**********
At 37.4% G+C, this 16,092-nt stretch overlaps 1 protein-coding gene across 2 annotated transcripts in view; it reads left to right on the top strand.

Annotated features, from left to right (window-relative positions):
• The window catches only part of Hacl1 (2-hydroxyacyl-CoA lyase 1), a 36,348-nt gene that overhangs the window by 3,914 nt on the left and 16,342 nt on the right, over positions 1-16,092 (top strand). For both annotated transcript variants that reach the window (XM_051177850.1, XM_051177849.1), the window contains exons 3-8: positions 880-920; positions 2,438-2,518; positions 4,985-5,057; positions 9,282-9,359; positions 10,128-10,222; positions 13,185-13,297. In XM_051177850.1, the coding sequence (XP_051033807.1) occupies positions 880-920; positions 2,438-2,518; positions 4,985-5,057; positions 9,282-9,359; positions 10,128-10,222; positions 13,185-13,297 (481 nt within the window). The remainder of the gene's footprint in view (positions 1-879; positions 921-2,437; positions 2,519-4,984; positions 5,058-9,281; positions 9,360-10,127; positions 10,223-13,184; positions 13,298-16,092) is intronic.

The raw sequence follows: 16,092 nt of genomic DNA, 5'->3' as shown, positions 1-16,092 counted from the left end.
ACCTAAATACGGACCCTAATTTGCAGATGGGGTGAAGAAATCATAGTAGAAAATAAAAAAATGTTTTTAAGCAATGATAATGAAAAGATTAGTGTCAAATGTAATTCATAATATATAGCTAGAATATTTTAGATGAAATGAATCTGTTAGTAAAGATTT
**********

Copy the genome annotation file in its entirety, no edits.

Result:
At 37.4% G+C, this 16,092-nt stretch overlaps 1 protein-coding gene across 2 annotated transcripts in view; it reads left to right on the top strand.

Annotated features, from left to right (window-relative positions):
• The window catches only part of Hacl1 (2-hydroxyacyl-CoA lyase 1), a 36,348-nt gene that overhangs the window by 3,914 nt on the left and 16,342 nt on the right, over positions 1-16,092 (top strand). For both annotated transcript variants that reach the window (XM_051177850.1, XM_051177849.1), the window contains exons 3-8: positions 880-920; positions 2,438-2,518; positions 4,985-5,057; positions 9,282-9,359; positions 10,128-10,222; positions 13,185-13,297. In XM_051177850.1, the coding sequence (XP_051033807.1) occupies positions 880-920; positions 2,438-2,518; positions 4,985-5,057; positions 9,282-9,359; positions 10,128-10,222; positions 13,185-13,297 (481 nt within the window). The remainder of the gene's footprint in view (positions 1-879; positions 921-2,437; positions 2,519-4,984; positions 5,058-9,281; positions 9,360-10,127; positions 10,223-13,184; positions 13,298-16,092) is intronic.

The raw sequence follows: 16,092 nt of genomic DNA, 5'->3' as shown, positions 1-16,092 counted from the left end.
ACCTAAATACGGACCCTAATTTGCAGATGGGGTGAAGAAATCATAGTAGAAAATAAAAAAATGTTTTTAAGCAATGATAATGAAAAGATTAGTGTCAAATGTAATTCATAATATATAGCTAGAATATTTTAGATGAAATGAATCTGTTAGTAAAGATTT